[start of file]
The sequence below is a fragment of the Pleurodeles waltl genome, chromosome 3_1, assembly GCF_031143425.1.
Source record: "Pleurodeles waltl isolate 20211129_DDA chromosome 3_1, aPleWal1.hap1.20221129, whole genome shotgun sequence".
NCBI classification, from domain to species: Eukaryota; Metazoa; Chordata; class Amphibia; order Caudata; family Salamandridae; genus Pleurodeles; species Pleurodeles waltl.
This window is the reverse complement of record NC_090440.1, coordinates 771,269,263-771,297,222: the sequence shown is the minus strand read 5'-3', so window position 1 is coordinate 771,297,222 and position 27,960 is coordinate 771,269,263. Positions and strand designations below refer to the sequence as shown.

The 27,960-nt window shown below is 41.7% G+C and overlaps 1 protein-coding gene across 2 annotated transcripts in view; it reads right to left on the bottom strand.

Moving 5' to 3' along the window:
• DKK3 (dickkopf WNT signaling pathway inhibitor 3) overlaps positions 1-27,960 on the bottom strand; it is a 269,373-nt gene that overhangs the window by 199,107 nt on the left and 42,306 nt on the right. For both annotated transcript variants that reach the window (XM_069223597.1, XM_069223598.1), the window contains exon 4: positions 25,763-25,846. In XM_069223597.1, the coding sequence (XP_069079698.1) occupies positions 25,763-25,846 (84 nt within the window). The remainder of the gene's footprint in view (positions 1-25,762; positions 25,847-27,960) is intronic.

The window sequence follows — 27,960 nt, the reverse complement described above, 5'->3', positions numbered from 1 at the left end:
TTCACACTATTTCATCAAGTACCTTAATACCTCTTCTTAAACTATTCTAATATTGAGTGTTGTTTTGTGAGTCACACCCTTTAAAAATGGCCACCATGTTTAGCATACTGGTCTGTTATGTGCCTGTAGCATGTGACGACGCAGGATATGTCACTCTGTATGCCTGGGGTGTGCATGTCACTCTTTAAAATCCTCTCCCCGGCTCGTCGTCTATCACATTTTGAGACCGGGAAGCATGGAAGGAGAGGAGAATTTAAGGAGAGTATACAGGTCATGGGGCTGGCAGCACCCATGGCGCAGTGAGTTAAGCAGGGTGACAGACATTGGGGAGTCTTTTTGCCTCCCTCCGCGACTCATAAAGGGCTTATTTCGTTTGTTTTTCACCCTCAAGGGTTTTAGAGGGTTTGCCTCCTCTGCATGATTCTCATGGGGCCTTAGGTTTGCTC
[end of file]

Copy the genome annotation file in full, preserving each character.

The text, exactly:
The sequence below is a fragment of the Pleurodeles waltl genome, chromosome 3_1, assembly GCF_031143425.1.
Source record: "Pleurodeles waltl isolate 20211129_DDA chromosome 3_1, aPleWal1.hap1.20221129, whole genome shotgun sequence".
NCBI classification, from domain to species: Eukaryota; Metazoa; Chordata; class Amphibia; order Caudata; family Salamandridae; genus Pleurodeles; species Pleurodeles waltl.
This window is the reverse complement of record NC_090440.1, coordinates 771,269,263-771,297,222: the sequence shown is the minus strand read 5'-3', so window position 1 is coordinate 771,297,222 and position 27,960 is coordinate 771,269,263. Positions and strand designations below refer to the sequence as shown.

The 27,960-nt window shown below is 41.7% G+C and overlaps 1 protein-coding gene across 2 annotated transcripts in view; it reads right to left on the bottom strand.

Moving 5' to 3' along the window:
• DKK3 (dickkopf WNT signaling pathway inhibitor 3) overlaps positions 1-27,960 on the bottom strand; it is a 269,373-nt gene that overhangs the window by 199,107 nt on the left and 42,306 nt on the right. For both annotated transcript variants that reach the window (XM_069223597.1, XM_069223598.1), the window contains exon 4: positions 25,763-25,846. In XM_069223597.1, the coding sequence (XP_069079698.1) occupies positions 25,763-25,846 (84 nt within the window). The remainder of the gene's footprint in view (positions 1-25,762; positions 25,847-27,960) is intronic.

The window sequence follows — 27,960 nt, the reverse complement described above, 5'->3', positions numbered from 1 at the left end:
TTCACACTATTTCATCAAGTACCTTAATACCTCTTCTTAAACTATTCTAATATTGAGTGTTGTTTTGTGAGTCACACCCTTTAAAAATGGCCACCATGTTTAGCATACTGGTCTGTTATGTGCCTGTAGCATGTGACGACGCAGGATATGTCACTCTGTATGCCTGGGGTGTGCATGTCACTCTTTAAAATCCTCTCCCCGGCTCGTCGTCTATCACATTTTGAGACCGGGAAGCATGGAAGGAGAGGAGAATTTAAGGAGAGTATACAGGTCATGGGGCTGGCAGCACCCATGGCGCAGTGAGTTAAGCAGGGTGACAGACATTGGGGAGTCTTTTTGCCTCCCTCCGCGACTCATAAAGGGCTTATTTCGTTTGTTTTTCACCCTCAAGGGTTTTAGAGGGTTTGCCTCCTCTGCATGATTCTCATGGGGCCTTAGGTTTGCTC